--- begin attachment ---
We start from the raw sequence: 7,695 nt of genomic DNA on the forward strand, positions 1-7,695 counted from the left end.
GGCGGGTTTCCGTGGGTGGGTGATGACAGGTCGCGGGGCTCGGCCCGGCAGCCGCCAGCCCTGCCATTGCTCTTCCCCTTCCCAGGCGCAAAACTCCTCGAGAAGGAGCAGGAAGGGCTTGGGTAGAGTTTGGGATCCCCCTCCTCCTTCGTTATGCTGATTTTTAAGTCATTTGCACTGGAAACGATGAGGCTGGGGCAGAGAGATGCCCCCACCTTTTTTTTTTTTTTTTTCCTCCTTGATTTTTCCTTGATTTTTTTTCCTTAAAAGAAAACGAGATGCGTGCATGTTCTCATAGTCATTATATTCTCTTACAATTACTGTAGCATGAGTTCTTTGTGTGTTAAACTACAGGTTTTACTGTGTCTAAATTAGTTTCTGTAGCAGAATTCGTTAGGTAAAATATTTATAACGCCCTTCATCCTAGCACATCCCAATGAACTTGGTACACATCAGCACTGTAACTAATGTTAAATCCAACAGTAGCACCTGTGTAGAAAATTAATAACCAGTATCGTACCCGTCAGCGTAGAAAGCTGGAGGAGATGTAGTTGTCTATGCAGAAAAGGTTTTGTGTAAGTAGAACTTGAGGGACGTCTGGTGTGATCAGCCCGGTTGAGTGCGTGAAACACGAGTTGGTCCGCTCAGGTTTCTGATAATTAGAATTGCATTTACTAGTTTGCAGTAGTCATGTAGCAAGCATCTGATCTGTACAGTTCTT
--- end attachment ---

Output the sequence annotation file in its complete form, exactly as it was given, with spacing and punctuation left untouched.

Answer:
We start from the raw sequence: 7,695 nt of genomic DNA on the forward strand, positions 1-7,695 counted from the left end.
GGCGGGTTTCCGTGGGTGGGTGATGACAGGTCGCGGGGCTCGGCCCGGCAGCCGCCAGCCCTGCCATTGCTCTTCCCCTTCCCAGGCGCAAAACTCCTCGAGAAGGAGCAGGAAGGGCTTGGGTAGAGTTTGGGATCCCCCTCCTCCTTCGTTATGCTGATTTTTAAGTCATTTGCACTGGAAACGATGAGGCTGGGGCAGAGAGATGCCCCCACCTTTTTTTTTTTTTTTTTCCTCCTTGATTTTTCCTTGATTTTTTTTCCTTAAAAGAAAACGAGATGCGTGCATGTTCTCATAGTCATTATATTCTCTTACAATTACTGTAGCATGAGTTCTTTGTGTGTTAAACTACAGGTTTTACTGTGTCTAAATTAGTTTCTGTAGCAGAATTCGTTAGGTAAAATATTTATAACGCCCTTCATCCTAGCACATCCCAATGAACTTGGTACACATCAGCACTGTAACTAATGTTAAATCCAACAGTAGCACCTGTGTAGAAAATTAATAACCAGTATCGTACCCGTCAGCGTAGAAAGCTGGAGGAGATGTAGTTGTCTATGCAGAAAAGGTTTTGTGTAAGTAGAACTTGAGGGACGTCTGGTGTGATCAGCCCGGTTGAGTGCGTGAAACACGAGTTGGTCCGCTCAGGTTTCTGATAATTAGAATTGCATTTACTAGTTTGCAGTAGTCATGTAGCAAGCATCTGATCTGTACAGTTCTT